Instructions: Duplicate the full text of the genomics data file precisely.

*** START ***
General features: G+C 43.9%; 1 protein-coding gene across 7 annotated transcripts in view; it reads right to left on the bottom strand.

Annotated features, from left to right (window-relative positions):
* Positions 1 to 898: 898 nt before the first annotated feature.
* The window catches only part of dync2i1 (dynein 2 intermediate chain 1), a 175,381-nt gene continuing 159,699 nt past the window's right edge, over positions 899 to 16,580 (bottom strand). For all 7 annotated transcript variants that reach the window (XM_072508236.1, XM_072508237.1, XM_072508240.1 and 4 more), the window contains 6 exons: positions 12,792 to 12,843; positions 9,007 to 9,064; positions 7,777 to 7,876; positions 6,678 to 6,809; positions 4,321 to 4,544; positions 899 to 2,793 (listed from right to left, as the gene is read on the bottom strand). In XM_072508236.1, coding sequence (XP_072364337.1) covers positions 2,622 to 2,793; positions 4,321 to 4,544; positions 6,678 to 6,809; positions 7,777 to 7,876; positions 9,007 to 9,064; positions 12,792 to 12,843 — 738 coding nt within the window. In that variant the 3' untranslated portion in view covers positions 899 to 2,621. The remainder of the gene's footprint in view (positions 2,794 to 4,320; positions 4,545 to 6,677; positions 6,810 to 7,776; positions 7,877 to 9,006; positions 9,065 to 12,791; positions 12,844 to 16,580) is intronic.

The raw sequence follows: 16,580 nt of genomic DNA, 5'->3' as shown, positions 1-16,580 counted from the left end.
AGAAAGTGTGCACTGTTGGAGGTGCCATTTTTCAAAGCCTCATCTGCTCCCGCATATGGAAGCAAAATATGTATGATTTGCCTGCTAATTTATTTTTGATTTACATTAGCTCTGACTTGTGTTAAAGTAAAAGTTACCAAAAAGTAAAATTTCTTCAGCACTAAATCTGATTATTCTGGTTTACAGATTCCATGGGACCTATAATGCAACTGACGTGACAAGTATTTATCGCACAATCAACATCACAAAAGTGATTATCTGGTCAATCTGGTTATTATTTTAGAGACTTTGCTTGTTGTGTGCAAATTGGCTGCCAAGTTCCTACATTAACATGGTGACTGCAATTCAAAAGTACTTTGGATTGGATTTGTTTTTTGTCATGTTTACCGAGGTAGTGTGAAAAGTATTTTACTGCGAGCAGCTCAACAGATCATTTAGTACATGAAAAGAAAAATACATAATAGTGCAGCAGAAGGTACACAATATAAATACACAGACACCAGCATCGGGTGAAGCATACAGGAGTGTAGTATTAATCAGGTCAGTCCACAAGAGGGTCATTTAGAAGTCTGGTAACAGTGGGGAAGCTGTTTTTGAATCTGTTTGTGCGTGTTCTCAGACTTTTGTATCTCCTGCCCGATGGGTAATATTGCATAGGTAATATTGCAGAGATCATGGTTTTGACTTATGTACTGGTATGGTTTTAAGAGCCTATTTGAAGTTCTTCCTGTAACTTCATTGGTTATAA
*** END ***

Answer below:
General features: G+C 43.9%; 1 protein-coding gene across 7 annotated transcripts in view; it reads right to left on the bottom strand.

Annotated features, from left to right (window-relative positions):
* Positions 1 to 898: 898 nt before the first annotated feature.
* The window catches only part of dync2i1 (dynein 2 intermediate chain 1), a 175,381-nt gene continuing 159,699 nt past the window's right edge, over positions 899 to 16,580 (bottom strand). For all 7 annotated transcript variants that reach the window (XM_072508236.1, XM_072508237.1, XM_072508240.1 and 4 more), the window contains 6 exons: positions 12,792 to 12,843; positions 9,007 to 9,064; positions 7,777 to 7,876; positions 6,678 to 6,809; positions 4,321 to 4,544; positions 899 to 2,793 (listed from right to left, as the gene is read on the bottom strand). In XM_072508236.1, coding sequence (XP_072364337.1) covers positions 2,622 to 2,793; positions 4,321 to 4,544; positions 6,678 to 6,809; positions 7,777 to 7,876; positions 9,007 to 9,064; positions 12,792 to 12,843 — 738 coding nt within the window. In that variant the 3' untranslated portion in view covers positions 899 to 2,621. The remainder of the gene's footprint in view (positions 2,794 to 4,320; positions 4,545 to 6,677; positions 6,810 to 7,776; positions 7,877 to 9,006; positions 9,065 to 12,791; positions 12,844 to 16,580) is intronic.

The raw sequence follows: 16,580 nt of genomic DNA, 5'->3' as shown, positions 1-16,580 counted from the left end.
AGAAAGTGTGCACTGTTGGAGGTGCCATTTTTCAAAGCCTCATCTGCTCCCGCATATGGAAGCAAAATATGTATGATTTGCCTGCTAATTTATTTTTGATTTACATTAGCTCTGACTTGTGTTAAAGTAAAAGTTACCAAAAAGTAAAATTTCTTCAGCACTAAATCTGATTATTCTGGTTTACAGATTCCATGGGACCTATAATGCAACTGACGTGACAAGTATTTATCGCACAATCAACATCACAAAAGTGATTATCTGGTCAATCTGGTTATTATTTTAGAGACTTTGCTTGTTGTGTGCAAATTGGCTGCCAAGTTCCTACATTAACATGGTGACTGCAATTCAAAAGTACTTTGGATTGGATTTGTTTTTTGTCATGTTTACCGAGGTAGTGTGAAAAGTATTTTACTGCGAGCAGCTCAACAGATCATTTAGTACATGAAAAGAAAAATACATAATAGTGCAGCAGAAGGTACACAATATAAATACACAGACACCAGCATCGGGTGAAGCATACAGGAGTGTAGTATTAATCAGGTCAGTCCACAAGAGGGTCATTTAGAAGTCTGGTAACAGTGGGGAAGCTGTTTTTGAATCTGTTTGTGCGTGTTCTCAGACTTTTGTATCTCCTGCCCGATGGGTAATATTGCATAGGTAATATTGCAGAGATCATGGTTTTGACTTATGTACTGGTATGGTTTTAAGAGCCTATTTGAAGTTCTTCCTGTAACTTCATTGGTTATAA